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    It does also kind of get the point across that should you decide to unionize, the union negotiations start from scratch when it comes to benefits. Don't assume that the union will just negotiate more for you, on top of the existing baseline. All aspects of your current relationship with the employer (apart from your jurisdiction's basic employment law, of course) give way to whatever the collective agreement ends up providing. As for 401(k) specifically, unions may provide an alternative, such as a pension. Likewise health benefits, vacation and so forth.
    – CCTO
    Commented Feb 17, 2022 at 2:25
  • @CCTO Not true. In some areas, particularly construction, there is a master contract negotiated with the major employers in the area, which all union labor is hired under. Construction is also has a good reason why benefits are separate; employers often hire a worker for months to work on a building. When the building is complete, they switch to another employer for another job. The employer pays the union for benefits to ensure continuity, i.e. you don't need to change doctors every 6 months.
    – user71659
    Commented Feb 7, 2023 at 18:09
  • @user71659 I think your comments are entirely accurate but I don't think they conflict with anything I wrote, which was about when employees unionize from scratch. Whatever union they join will not have a contract covering their jobs with their employer (if it did, they would have been in it to begin with), and their pre-union terms of employment will not automatically be guaranteed to carry into their collective agreement. Their new union might make it part of their demands, of course, but as far as the employer is concerned, it's a fresh start.
    – CCTO
    Commented Feb 7, 2023 at 21:59

As Tiger Guy mentioned, union members have a separate agreement for salary and benefits that typically includes some sort of retirement plan. Your company is offering a 401k for those who aren't covered by the union's retirement plan. An employee will either be eligible for one or the other, but not both. There are all sorts of convoluted tax rules regarding retirement plans that can make it impractical or impossible for an employee to participate in both. For example, there are limits to how much you and your employer can contribute to your 401k accounts each year. If you had two 401k accounts (one through the union and one directly through your employer) the limit wouldn't change, it would just be split across two accounts and you'd have twice as many management fees.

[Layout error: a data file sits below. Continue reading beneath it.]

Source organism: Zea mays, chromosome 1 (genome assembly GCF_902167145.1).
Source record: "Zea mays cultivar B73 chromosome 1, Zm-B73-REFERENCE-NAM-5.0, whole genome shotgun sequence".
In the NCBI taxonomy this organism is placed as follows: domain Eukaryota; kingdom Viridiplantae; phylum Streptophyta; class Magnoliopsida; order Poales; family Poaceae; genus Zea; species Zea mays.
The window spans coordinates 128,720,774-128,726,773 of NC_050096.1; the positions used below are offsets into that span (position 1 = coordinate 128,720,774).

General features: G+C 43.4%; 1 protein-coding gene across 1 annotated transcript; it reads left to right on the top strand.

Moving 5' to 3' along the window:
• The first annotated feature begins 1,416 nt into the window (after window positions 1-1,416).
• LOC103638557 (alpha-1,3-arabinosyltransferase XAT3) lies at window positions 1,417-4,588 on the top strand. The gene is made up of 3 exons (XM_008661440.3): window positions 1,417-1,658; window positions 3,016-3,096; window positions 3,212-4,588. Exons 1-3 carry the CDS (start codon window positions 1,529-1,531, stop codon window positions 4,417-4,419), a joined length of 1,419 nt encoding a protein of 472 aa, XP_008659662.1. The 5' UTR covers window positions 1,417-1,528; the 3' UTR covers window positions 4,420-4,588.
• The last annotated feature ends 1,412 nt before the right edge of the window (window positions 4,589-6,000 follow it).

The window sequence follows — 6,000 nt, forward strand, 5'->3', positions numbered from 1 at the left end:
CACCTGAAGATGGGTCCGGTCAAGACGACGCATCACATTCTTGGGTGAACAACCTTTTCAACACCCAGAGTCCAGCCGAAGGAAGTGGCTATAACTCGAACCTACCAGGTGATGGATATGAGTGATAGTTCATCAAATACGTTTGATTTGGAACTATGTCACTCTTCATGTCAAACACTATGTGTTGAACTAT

Also, what happens then if you have a 401k with the company and a union forms and you want to join it?

This gets treated more or less the same as if you have a 401k and then switch employers. The 401k account belongs to you. All the money that you contributed (and any gains that money earned) will remain in the account. Your employer's contributions (and the associated gains) will remain in the account based on how fully "vested" you are. Your employer would no longer be able to contribute to that account. However, anything in the account would continue to grow and you are still free to make investment changes (move your money from one stock to another, etc). What many people do with these old 401k accounts is roll them over, either into their current 401k with their new employer or into an IRA. Your accountant and/or financial advisor can help you decide where is the best place to keep your retirement funds in terms of tax consequences, investment options, and management fees. The key takeaway, though, is that a 401k belongs to you, so you won't lose it if you change employers or to a union-sponsored plan.

  • "and you'd have twice as many management fees" Although, if the fees are percentage based, each fee would be smaller. If the fee rates were the same, the total fees should be the same. (If they were different rates, the total fees would be more than if all you money went into the lower-rate plan, but less than if it was all in the higher-rate plan).
    – TripeHound
    Commented Feb 18, 2022 at 6:50
  • @TripeHound - I meant the fees that your employer pays to run the program. Those are often per-participant, thus your employer would save a lot by having employees on one plan instead of two.
    – bta
    Commented Feb 24, 2022 at 22:02